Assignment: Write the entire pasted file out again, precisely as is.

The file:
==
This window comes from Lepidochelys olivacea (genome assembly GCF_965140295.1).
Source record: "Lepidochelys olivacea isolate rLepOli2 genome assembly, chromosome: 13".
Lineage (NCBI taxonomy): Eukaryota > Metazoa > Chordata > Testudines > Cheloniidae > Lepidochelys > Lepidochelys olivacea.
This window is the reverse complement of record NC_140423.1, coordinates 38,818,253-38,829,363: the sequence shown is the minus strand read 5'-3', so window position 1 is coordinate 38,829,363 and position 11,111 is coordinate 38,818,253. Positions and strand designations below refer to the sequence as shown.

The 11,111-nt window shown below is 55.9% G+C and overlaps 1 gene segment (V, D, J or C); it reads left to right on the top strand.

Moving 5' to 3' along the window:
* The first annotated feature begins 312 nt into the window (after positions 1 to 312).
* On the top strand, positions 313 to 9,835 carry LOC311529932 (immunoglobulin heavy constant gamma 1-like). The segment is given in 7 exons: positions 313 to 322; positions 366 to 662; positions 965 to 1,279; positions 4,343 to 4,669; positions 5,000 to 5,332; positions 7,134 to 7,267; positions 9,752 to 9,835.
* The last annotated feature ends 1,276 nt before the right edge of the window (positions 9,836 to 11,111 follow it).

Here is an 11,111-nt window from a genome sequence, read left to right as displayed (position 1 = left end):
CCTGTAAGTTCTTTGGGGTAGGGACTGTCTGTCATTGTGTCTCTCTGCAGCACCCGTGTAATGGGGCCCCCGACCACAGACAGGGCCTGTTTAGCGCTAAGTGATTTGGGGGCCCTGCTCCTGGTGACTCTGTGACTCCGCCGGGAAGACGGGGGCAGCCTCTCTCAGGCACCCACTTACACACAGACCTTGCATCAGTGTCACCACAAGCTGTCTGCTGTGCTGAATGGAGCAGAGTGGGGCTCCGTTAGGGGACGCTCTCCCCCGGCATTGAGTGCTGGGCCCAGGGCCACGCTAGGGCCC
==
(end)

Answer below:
This window comes from Lepidochelys olivacea (genome assembly GCF_965140295.1).
Source record: "Lepidochelys olivacea isolate rLepOli2 genome assembly, chromosome: 13".
Lineage (NCBI taxonomy): Eukaryota > Metazoa > Chordata > Testudines > Cheloniidae > Lepidochelys > Lepidochelys olivacea.
This window is the reverse complement of record NC_140423.1, coordinates 38,818,253-38,829,363: the sequence shown is the minus strand read 5'-3', so window position 1 is coordinate 38,829,363 and position 11,111 is coordinate 38,818,253. Positions and strand designations below refer to the sequence as shown.

The 11,111-nt window shown below is 55.9% G+C and overlaps 1 gene segment (V, D, J or C); it reads left to right on the top strand.

Moving 5' to 3' along the window:
* The first annotated feature begins 312 nt into the window (after positions 1 to 312).
* On the top strand, positions 313 to 9,835 carry LOC311529932 (immunoglobulin heavy constant gamma 1-like). The segment is given in 7 exons: positions 313 to 322; positions 366 to 662; positions 965 to 1,279; positions 4,343 to 4,669; positions 5,000 to 5,332; positions 7,134 to 7,267; positions 9,752 to 9,835.
* The last annotated feature ends 1,276 nt before the right edge of the window (positions 9,836 to 11,111 follow it).

Here is an 11,111-nt window from a genome sequence, read left to right as displayed (position 1 = left end):
CCTGTAAGTTCTTTGGGGTAGGGACTGTCTGTCATTGTGTCTCTCTGCAGCACCCGTGTAATGGGGCCCCCGACCACAGACAGGGCCTGTTTAGCGCTAAGTGATTTGGGGGCCCTGCTCCTGGTGACTCTGTGACTCCGCCGGGAAGACGGGGGCAGCCTCTCTCAGGCACCCACTTACACACAGACCTTGCATCAGTGTCACCACAAGCTGTCTGCTGTGCTGAATGGAGCAGAGTGGGGCTCCGTTAGGGGACGCTCTCCCCCGGCATTGAGTGCTGGGCCCAGGGCCACGCTAGGGCCC